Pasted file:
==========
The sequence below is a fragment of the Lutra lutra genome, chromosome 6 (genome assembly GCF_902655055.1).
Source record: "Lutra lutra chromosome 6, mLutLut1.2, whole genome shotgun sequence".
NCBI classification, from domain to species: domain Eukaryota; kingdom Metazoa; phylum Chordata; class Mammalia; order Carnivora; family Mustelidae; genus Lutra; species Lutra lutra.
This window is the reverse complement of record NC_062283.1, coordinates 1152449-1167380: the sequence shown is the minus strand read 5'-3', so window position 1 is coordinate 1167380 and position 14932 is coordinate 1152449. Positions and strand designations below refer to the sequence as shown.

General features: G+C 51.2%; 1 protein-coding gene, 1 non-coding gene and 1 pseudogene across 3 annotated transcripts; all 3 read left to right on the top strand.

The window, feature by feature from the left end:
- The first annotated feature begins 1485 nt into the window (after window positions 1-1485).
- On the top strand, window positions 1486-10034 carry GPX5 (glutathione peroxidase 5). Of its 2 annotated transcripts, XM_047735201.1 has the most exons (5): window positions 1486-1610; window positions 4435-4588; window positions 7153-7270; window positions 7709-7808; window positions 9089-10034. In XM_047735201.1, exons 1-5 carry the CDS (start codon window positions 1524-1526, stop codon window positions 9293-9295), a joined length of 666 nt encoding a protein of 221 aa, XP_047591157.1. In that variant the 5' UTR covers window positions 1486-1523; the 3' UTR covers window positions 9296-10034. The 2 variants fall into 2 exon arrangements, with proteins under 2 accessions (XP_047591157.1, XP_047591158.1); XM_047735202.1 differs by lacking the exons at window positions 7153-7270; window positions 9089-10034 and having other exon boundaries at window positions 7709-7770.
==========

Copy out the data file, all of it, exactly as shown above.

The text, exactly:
The sequence below is a fragment of the Lutra lutra genome, chromosome 6 (genome assembly GCF_902655055.1).
Source record: "Lutra lutra chromosome 6, mLutLut1.2, whole genome shotgun sequence".
NCBI classification, from domain to species: domain Eukaryota; kingdom Metazoa; phylum Chordata; class Mammalia; order Carnivora; family Mustelidae; genus Lutra; species Lutra lutra.
This window is the reverse complement of record NC_062283.1, coordinates 1152449-1167380: the sequence shown is the minus strand read 5'-3', so window position 1 is coordinate 1167380 and position 14932 is coordinate 1152449. Positions and strand designations below refer to the sequence as shown.

General features: G+C 51.2%; 1 protein-coding gene, 1 non-coding gene and 1 pseudogene across 3 annotated transcripts; all 3 read left to right on the top strand.

The window, feature by feature from the left end:
- The first annotated feature begins 1485 nt into the window (after window positions 1-1485).
- On the top strand, window positions 1486-10034 carry GPX5 (glutathione peroxidase 5). Of its 2 annotated transcripts, XM_047735201.1 has the most exons (5): window positions 1486-1610; window positions 4435-4588; window positions 7153-7270; window positions 7709-7808; window positions 9089-10034. In XM_047735201.1, exons 1-5 carry the CDS (start codon window positions 1524-1526, stop codon window positions 9293-9295), a joined length of 666 nt encoding a protein of 221 aa, XP_047591157.1. In that variant the 5' UTR covers window positions 1486-1523; the 3' UTR covers window positions 9296-10034. The 2 variants fall into 2 exon arrangements, with proteins under 2 accessions (XP_047591157.1, XP_047591158.1); XM_047735202.1 differs by lacking the exons at window positions 7153-7270; window positions 9089-10034 and having other exon boundaries at window positions 7709-7770.